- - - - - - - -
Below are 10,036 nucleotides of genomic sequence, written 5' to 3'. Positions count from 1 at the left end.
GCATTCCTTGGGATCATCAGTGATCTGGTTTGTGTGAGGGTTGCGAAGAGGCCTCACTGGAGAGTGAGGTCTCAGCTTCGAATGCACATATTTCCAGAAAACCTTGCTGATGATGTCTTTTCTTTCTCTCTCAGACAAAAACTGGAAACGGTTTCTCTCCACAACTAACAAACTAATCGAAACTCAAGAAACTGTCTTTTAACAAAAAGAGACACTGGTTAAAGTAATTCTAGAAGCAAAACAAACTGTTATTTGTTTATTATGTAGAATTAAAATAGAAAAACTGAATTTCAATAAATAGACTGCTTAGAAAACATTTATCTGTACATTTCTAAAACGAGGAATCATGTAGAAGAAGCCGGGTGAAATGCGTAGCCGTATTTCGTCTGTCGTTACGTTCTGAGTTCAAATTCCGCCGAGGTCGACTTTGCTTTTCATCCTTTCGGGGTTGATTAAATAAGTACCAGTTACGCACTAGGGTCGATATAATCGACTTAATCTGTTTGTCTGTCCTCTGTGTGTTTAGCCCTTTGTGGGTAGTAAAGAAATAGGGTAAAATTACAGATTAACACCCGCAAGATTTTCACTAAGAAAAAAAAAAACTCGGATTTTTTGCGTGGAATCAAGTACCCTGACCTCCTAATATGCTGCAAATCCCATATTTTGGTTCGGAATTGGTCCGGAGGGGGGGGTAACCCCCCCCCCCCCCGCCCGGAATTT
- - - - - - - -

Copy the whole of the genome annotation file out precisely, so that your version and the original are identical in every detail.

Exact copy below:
Below are 10,036 nucleotides of genomic sequence, written 5' to 3'. Positions count from 1 at the left end.
GCATTCCTTGGGATCATCAGTGATCTGGTTTGTGTGAGGGTTGCGAAGAGGCCTCACTGGAGAGTGAGGTCTCAGCTTCGAATGCACATATTTCCAGAAAACCTTGCTGATGATGTCTTTTCTTTCTCTCTCAGACAAAAACTGGAAACGGTTTCTCTCCACAACTAACAAACTAATCGAAACTCAAGAAACTGTCTTTTAACAAAAAGAGACACTGGTTAAAGTAATTCTAGAAGCAAAACAAACTGTTATTTGTTTATTATGTAGAATTAAAATAGAAAAACTGAATTTCAATAAATAGACTGCTTAGAAAACATTTATCTGTACATTTCTAAAACGAGGAATCATGTAGAAGAAGCCGGGTGAAATGCGTAGCCGTATTTCGTCTGTCGTTACGTTCTGAGTTCAAATTCCGCCGAGGTCGACTTTGCTTTTCATCCTTTCGGGGTTGATTAAATAAGTACCAGTTACGCACTAGGGTCGATATAATCGACTTAATCTGTTTGTCTGTCCTCTGTGTGTTTAGCCCTTTGTGGGTAGTAAAGAAATAGGGTAAAATTACAGATTAACACCCGCAAGATTTTCACTAAGAAAAAAAAAAACTCGGATTTTTTGCGTGGAATCAAGTACCCTGACCTCCTAATATGCTGCAAATCCCATATTTTGGTTCGGAATTGGTCCGGAGGGGGGGGTAACCCCCCCCCCCCCCGCCCGGAATTT